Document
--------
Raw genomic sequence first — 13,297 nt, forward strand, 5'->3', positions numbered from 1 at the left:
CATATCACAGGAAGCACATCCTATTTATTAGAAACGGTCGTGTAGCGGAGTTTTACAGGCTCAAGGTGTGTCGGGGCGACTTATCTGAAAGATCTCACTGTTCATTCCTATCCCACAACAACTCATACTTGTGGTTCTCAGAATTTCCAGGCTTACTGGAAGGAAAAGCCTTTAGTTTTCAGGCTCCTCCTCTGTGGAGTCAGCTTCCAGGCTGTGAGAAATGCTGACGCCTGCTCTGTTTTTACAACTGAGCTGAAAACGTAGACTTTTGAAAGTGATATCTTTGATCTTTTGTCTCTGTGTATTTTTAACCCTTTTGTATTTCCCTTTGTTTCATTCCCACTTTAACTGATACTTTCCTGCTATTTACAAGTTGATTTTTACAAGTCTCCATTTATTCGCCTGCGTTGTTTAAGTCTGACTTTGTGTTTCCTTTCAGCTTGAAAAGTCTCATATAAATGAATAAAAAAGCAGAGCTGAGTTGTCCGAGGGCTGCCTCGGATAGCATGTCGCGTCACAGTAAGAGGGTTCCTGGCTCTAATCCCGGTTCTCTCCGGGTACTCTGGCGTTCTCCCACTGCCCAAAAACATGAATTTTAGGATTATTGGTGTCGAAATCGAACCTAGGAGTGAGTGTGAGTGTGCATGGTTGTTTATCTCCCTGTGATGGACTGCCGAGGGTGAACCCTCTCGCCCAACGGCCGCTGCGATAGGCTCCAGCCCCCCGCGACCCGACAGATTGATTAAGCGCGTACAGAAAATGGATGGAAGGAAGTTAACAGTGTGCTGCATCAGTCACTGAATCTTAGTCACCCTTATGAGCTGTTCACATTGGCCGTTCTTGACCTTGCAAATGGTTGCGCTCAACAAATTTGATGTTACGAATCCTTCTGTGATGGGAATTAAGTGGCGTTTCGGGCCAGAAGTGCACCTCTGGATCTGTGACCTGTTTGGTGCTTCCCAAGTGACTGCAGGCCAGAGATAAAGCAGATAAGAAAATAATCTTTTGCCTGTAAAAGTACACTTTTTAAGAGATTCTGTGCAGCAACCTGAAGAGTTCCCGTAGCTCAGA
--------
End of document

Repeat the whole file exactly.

Raw genomic sequence first — 13,297 nt, forward strand, 5'->3', positions numbered from 1 at the left:
CATATCACAGGAAGCACATCCTATTTATTAGAAACGGTCGTGTAGCGGAGTTTTACAGGCTCAAGGTGTGTCGGGGCGACTTATCTGAAAGATCTCACTGTTCATTCCTATCCCACAACAACTCATACTTGTGGTTCTCAGAATTTCCAGGCTTACTGGAAGGAAAAGCCTTTAGTTTTCAGGCTCCTCCTCTGTGGAGTCAGCTTCCAGGCTGTGAGAAATGCTGACGCCTGCTCTGTTTTTACAACTGAGCTGAAAACGTAGACTTTTGAAAGTGATATCTTTGATCTTTTGTCTCTGTGTATTTTTAACCCTTTTGTATTTCCCTTTGTTTCATTCCCACTTTAACTGATACTTTCCTGCTATTTACAAGTTGATTTTTACAAGTCTCCATTTATTCGCCTGCGTTGTTTAAGTCTGACTTTGTGTTTCCTTTCAGCTTGAAAAGTCTCATATAAATGAATAAAAAAGCAGAGCTGAGTTGTCCGAGGGCTGCCTCGGATAGCATGTCGCGTCACAGTAAGAGGGTTCCTGGCTCTAATCCCGGTTCTCTCCGGGTACTCTGGCGTTCTCCCACTGCCCAAAAACATGAATTTTAGGATTATTGGTGTCGAAATCGAACCTAGGAGTGAGTGTGAGTGTGCATGGTTGTTTATCTCCCTGTGATGGACTGCCGAGGGTGAACCCTCTCGCCCAACGGCCGCTGCGATAGGCTCCAGCCCCCCGCGACCCGACAGATTGATTAAGCGCGTACAGAAAATGGATGGAAGGAAGTTAACAGTGTGCTGCATCAGTCACTGAATCTTAGTCACCCTTATGAGCTGTTCACATTGGCCGTTCTTGACCTTGCAAATGGTTGCGCTCAACAAATTTGATGTTACGAATCCTTCTGTGATGGGAATTAAGTGGCGTTTCGGGCCAGAAGTGCACCTCTGGATCTGTGACCTGTTTGGTGCTTCCCAAGTGACTGCAGGCCAGAGATAAAGCAGATAAGAAAATAATCTTTTGCCTGTAAAAGTACACTTTTTAAGAGATTCTGTGCAGCAACCTGAAGAGTTCCCGTAGCTCAGA